Irrawaddy Taste of Burma Introduces the Spectacular Flavors of Burma to OC

If you’re a wannabe food anthropologist as I am, tasting the dishes at the new Irrawaddy Taste of Burma in Stanton will be as fascinating as it is delicious. For here’s a cuisine that, because of Myanmar’s location on the map, has elements of Thai, Indian and Chinese blurred and blended with the indigenous, creating something completely new.

Take, for example, the first dish I tried: lahpet thoke, which resembles a three-way collision between a garden salad, a bowl of Chex Mix and a mortar of pesto. I should clarify that the last part isn’t actually pesto; it’s lahpet, fermented tea leaves mashed to nearly pulp in oil. Lahpet is so ingrained in Burmese cuisine it’s considered the national delicacy. And in this salad, which all first-timers to Irrawaddy must order, it lashed together all the components—the lettuce, the tomato, the cabbage and the crunchy fried lentils—with sour notes, tannic overtones and a flavor that’s as uniquely Burmese as nuoc mam is Vietnamese.

Lahpet is so beloved that there’s an old Burmese proverb that states, “Of all the fruit, the mango’s the best; of all the meat, the pork’s the best; and of all the leaves, lahpet’s the best.” So you can be sure that Irrawaddy, the only Burmese restaurant in Orange County, is going to use it in more than just that salad. Lahpet is also in the tea leaf beef and tea leaf lamb. If you’ve had Indonesian rendang before, this dish will remind you of a less intense version of it. Instead of being covered in a brown spice paste, however, the meat hunks had the swampy green of the tangy lahpet leaves clinging to them and looking not unlike canned spinach. It’s not an attractive dish; dishes such as these never are. Nor was the curried version of the beef and lamb that’s redolent of turmeric, coriander and cumin. Both were the kind of long-stewed, rustic, home-cooked meal made for consumption with plenty of rice.

If you’re here during lunch, you could opt to have the tea leaf or curry dishes as rice plates served in individual-sized portions. But since it’s conceivable to order a rice plate, eat it and never realize you’re in a Burmese restaurant, it’s the wrong way to approach Irrawaddy. A dish called Taut Taut Pork is basically sweet-and-sour, and despite the chayote in an exceedingly well-done Chinese-style chicken stir-fry with baby corn, you wouldn’t bat an eye if it were served at a Pick Up Stix. The better way to do Irrawaddy is to bring a whole bunch of people, preferably friends from different parts of the world, and order à la carte. After the dishes are passed around, your tablemates will express surprise on how the foods of disparate cultures overlap into Burmese cuisine as though it were the center of a Venn diagram.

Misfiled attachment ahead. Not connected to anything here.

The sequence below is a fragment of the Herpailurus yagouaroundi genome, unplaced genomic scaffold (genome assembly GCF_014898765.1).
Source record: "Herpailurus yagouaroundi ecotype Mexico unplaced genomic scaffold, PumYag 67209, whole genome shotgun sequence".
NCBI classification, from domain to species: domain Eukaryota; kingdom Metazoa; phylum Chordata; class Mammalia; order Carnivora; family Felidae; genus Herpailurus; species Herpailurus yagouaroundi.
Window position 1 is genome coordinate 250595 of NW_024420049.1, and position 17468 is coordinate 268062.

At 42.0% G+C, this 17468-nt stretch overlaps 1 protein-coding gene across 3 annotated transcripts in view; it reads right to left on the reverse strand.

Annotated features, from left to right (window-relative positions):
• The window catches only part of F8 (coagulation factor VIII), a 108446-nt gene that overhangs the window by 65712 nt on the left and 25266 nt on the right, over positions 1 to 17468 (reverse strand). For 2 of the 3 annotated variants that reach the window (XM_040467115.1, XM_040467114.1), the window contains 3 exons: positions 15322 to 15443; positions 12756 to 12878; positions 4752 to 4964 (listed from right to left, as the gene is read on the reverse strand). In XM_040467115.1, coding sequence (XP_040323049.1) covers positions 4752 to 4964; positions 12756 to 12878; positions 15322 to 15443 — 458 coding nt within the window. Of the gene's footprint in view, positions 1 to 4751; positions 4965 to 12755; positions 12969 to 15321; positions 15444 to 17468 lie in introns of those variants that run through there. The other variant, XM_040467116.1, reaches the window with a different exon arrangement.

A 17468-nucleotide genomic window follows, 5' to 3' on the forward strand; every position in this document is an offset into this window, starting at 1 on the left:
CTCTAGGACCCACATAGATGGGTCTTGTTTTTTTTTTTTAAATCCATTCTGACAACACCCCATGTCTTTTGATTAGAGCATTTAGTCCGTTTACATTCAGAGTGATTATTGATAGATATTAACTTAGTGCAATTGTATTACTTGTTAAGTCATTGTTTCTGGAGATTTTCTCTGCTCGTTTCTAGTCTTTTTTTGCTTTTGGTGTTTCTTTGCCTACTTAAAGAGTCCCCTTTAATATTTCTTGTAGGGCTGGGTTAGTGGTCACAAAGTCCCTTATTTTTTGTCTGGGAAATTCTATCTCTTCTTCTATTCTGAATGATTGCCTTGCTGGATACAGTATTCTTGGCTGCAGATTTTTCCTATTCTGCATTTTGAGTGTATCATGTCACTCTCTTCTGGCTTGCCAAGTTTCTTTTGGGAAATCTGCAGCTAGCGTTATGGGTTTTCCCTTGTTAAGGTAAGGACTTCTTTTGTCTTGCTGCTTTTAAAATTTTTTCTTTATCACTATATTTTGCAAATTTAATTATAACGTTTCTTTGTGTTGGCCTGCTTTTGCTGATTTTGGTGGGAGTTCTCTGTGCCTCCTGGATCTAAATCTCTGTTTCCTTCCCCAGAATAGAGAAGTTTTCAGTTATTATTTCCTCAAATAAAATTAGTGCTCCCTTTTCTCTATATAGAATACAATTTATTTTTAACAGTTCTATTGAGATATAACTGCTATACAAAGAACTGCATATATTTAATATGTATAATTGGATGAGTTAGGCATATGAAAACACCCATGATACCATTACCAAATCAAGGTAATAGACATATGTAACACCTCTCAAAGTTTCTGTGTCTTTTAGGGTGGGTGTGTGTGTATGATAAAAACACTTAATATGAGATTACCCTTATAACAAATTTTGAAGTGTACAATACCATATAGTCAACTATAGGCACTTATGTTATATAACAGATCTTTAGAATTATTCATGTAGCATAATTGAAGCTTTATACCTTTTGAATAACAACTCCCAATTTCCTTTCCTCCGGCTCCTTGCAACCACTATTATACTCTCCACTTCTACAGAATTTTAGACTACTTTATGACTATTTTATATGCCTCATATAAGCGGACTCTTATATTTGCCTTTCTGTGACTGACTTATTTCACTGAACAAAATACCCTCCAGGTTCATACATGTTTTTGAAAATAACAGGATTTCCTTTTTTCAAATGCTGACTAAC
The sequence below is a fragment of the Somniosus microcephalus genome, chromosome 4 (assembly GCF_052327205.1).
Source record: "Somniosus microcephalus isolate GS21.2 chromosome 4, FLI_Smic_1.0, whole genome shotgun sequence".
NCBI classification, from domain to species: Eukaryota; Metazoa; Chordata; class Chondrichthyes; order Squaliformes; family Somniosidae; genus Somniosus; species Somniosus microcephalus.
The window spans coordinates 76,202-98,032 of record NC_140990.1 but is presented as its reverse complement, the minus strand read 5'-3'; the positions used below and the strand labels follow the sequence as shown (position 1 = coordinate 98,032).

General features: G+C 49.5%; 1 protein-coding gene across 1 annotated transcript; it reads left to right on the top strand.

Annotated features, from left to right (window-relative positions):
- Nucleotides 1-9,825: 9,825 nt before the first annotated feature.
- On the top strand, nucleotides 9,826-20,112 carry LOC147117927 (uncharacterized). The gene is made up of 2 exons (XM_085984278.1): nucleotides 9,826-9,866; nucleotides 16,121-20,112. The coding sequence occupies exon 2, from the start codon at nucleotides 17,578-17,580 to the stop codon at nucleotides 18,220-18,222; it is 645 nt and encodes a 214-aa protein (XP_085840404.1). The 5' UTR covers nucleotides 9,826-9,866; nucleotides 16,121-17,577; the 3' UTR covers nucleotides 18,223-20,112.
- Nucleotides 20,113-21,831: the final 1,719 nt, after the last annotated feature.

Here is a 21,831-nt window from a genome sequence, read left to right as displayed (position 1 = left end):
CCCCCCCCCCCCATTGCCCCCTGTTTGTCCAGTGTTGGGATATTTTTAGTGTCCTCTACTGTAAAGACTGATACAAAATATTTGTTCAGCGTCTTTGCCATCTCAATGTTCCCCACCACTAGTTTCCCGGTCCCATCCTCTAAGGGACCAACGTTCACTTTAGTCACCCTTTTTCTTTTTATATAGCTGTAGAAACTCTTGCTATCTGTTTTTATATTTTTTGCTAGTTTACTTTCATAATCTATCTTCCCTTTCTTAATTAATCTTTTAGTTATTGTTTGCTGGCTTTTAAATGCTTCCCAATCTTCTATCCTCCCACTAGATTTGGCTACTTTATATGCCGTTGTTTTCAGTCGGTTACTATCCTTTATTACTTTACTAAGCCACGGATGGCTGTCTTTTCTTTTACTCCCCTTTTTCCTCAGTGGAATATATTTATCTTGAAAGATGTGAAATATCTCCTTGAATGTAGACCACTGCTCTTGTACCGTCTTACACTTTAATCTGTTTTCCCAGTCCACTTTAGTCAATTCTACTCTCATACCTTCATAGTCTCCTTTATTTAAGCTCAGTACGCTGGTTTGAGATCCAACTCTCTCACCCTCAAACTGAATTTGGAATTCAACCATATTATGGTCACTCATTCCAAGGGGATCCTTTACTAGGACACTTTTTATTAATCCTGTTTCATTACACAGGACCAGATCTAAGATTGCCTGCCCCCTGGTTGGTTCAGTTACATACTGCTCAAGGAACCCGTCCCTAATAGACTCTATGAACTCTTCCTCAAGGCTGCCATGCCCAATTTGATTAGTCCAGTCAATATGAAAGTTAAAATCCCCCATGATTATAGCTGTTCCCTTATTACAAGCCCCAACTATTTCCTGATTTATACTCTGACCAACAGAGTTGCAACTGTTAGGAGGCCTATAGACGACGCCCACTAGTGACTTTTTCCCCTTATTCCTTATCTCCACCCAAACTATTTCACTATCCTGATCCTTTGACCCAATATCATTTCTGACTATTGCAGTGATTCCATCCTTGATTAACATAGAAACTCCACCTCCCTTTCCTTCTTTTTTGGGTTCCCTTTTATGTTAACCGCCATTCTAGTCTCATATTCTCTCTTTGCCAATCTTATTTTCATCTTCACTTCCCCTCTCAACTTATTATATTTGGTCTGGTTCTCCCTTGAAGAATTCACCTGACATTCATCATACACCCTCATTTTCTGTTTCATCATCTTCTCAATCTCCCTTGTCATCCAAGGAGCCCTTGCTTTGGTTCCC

There are samusas, parathas and biryanis that could pass muster in New Delhi. There’s a noodle dish called shan kauk swear that could easily be mistaken for pad Thai in Bangkok. And despite having nearly 2,000 miles of landmass and sea between Myanmar and the Philippines, the nun gyi thote—thick rice noodles slightly wetted with curry, dusted in toasted chickpea flour, then garnished with hard-boiled egg slices and crispy crackers—is a pretty damn close approximation to a Pinoy dish called pancit malabon.

Still, there are some items that are unique to Burmese cuisine. Moh hinga—the Burmese national dish of noodles in a catfish-based broth garnished with lentils and sliced hard-boiled eggs—started out bland until I seasoned it with squirts of fish sauce and squeezes of lemon. And then there’s Burmese tofu, which wasn’t made from soybean, but rather ground chickpea flour, resulting in a texture closer to airy polenta than bean curd.

The best dish I ate at Irrawaddy was the one appropriately called Rainbow Salad. It had everything from noodles to shredded vegetables, plus a few more ingredients I won’t list in the interest of space. But it was as though I tasted the entire color spectrum of world cuisine, including Indonesian gado-gado, Chinese sesame noodles and American potato salad—all in one mouthful. For dessert, there’s par lu dar, a rose-syrup-flavored, milky-soup mish-mash of jellies, grape-clusters of tapioca, pieces of flan and a scoop of ice cream in a sundae bowl. The group that I brought noted that it had all the best parts of Filipino halo-halo, Indonesian es campur and Vietnamese chè, but by then, we were tired of listing what Burmese food tasted like and decided that it was just, well, great!

Irrawaddy Taste of Burma, 7076 Katella Ave., Stanton, (714) 252-8565; Open Mon.-Thurs., 11 a.m.-9 p.m.; Fri.-Sat., 11 a.m.-10 p.m.; Sun., 11 a.m.-9 p.m. Dinner for two, $25-$50, food only. Beer and wine.

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